Decade in review: The 100 NZ TV moments of the decade (60-41)

At 2pm every day this week, The Spinoff will be counting down 100 local television moments of the decade. Today, moments 60-41. 

Previously: 

The 100 NZ TV moments of the decade, #100 – #81
The 100 NZ TV moments of the decade, #80 – #61

60) John Oliver is obsessed with us, 2015-2019

“How to explain the ongoing fixation with New Zealand? We are quaintly amusing and you can make some very good jokes about hobbits and sheep, there’s that of course. But perhaps, too, it’s good business when social media and low-rent websites like the one you’re reading now hyperventilate,” wrote Toby Manhire earlier this year. “John Oliver may be fixated on New Zealand, but not as fixated as we are fixated on his fixation on us.” / Alex Casey

59) Sam Wallace shows us rude, 2017 

Ah, the legendary nimbostratus dickolotus cloud formation, not seen on Breakfast since the summer of 2017. / Tara Ward

58) Rachel Hunter gets an enema on national television, 2015 

The delightful Rachel Hunter’s Tour of Beauty saw Our Lady of the Chocolate Trumpet put her arse on the line, time and time again, as she selflessly travelled around the globe testing out batshit ideas about beauty and wellness. She had her butt electrocuted in New York, smacked with a stick in South Korea, and even filmed herself having an enema in India, because she’s that good to us. A national treasure, no ifs or butts about it. / TW

57) Ali Mau vs the women’s mags on Breakfast, 2010

It was barely a month into the decade when Ali Mau decided to, quite rightly, call out women’s magazines for what is, quite plainly, harassment. Watching it now, it’s a thrilling and quite chilling piece of television – Mau’s frustration is clear and entirely understandable, and ended with this iconic question: “When is this kind of thing going to stop? Just give me an idea maybe, when the dogs are going to be called off and me and my friends and my family can go about our business without having a creepy guy in a Corolla station wagon following us around.” / Sam Brooks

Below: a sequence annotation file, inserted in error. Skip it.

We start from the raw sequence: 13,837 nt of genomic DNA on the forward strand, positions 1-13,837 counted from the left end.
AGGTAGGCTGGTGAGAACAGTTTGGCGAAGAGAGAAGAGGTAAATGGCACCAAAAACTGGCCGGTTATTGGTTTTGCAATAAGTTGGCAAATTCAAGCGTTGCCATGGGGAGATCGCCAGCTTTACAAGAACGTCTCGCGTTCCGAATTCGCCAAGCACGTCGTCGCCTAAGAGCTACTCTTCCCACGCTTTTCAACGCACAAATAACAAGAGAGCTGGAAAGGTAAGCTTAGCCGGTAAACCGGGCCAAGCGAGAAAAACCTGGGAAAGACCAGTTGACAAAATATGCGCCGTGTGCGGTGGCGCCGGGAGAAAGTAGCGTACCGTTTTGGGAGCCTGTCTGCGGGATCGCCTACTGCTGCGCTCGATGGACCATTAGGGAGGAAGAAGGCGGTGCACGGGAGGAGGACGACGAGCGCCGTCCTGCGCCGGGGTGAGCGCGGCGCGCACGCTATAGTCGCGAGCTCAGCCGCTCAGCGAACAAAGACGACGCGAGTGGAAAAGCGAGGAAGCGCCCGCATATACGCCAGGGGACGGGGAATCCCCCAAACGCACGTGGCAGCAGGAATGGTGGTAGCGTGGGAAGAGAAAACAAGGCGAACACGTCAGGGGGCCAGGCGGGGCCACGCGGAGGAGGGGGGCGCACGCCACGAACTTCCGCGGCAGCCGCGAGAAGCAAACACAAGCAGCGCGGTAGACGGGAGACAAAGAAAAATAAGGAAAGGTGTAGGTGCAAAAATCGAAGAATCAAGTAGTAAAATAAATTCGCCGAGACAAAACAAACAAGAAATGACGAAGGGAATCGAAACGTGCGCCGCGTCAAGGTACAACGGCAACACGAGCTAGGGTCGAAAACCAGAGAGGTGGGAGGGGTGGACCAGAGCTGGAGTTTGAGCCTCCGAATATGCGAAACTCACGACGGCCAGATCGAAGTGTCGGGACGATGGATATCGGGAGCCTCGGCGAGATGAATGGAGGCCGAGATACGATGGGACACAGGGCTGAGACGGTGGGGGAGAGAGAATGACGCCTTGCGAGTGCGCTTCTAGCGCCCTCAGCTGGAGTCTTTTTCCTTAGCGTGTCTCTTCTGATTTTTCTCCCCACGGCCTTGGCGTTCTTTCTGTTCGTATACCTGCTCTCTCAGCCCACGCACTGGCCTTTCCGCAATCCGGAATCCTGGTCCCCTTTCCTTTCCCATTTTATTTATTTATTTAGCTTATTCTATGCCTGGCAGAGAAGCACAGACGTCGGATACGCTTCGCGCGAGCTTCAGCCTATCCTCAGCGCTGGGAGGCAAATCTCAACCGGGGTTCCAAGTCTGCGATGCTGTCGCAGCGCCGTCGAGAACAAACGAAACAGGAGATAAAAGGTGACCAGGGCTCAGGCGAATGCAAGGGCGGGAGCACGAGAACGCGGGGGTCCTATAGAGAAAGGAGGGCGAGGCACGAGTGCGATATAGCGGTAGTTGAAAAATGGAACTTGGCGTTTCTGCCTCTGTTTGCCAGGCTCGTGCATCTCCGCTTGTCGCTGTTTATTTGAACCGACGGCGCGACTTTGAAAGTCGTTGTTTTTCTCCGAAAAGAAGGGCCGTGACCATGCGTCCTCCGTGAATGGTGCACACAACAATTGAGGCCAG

56) Chris Warner sings Anchor Me, 2014

The sun was setting on another year of Shortland Street and Chris Warner had a song in his heart. Legend has it that even now, when the wind blows soft and the sun sinks low, you can still hear the strummy-strum-strum of Dr Love’s guitar as he warbles his way to festive happiness. Iconic song, iconic golden love beast, and a Shortland Street finale we’ll never see the likes of again. / TW

55) Jamie Curry comes out on Youtube, 2018

“Curry doesn’t necessarily fit the model of the standard female YouTube star, often a glamorous beauty or lifestyle vlogger,” wrote Lydia Burgham for The Spinoff in 2018. “Instead, Curry gained a platform by celebrating her point of difference: her awkwardness and relatability to the average New Zealand teenage girl.” After disappearing from her enormous social platform for years, Curry returned in 2018 with this video that went viral and felt like a Moment for our young community of online megastars. / AC

54) Guy Williams meets the chook shop boys, 2018

This was one of the first big viral hits for the NZ Today segment on Jono and Ben, paving the way for the excellent standalone comedy series that would come to Three the following year. So many good moments, so much powerful Ed Sheeran singing, so many heritage buildings that really do “take you back.” / AC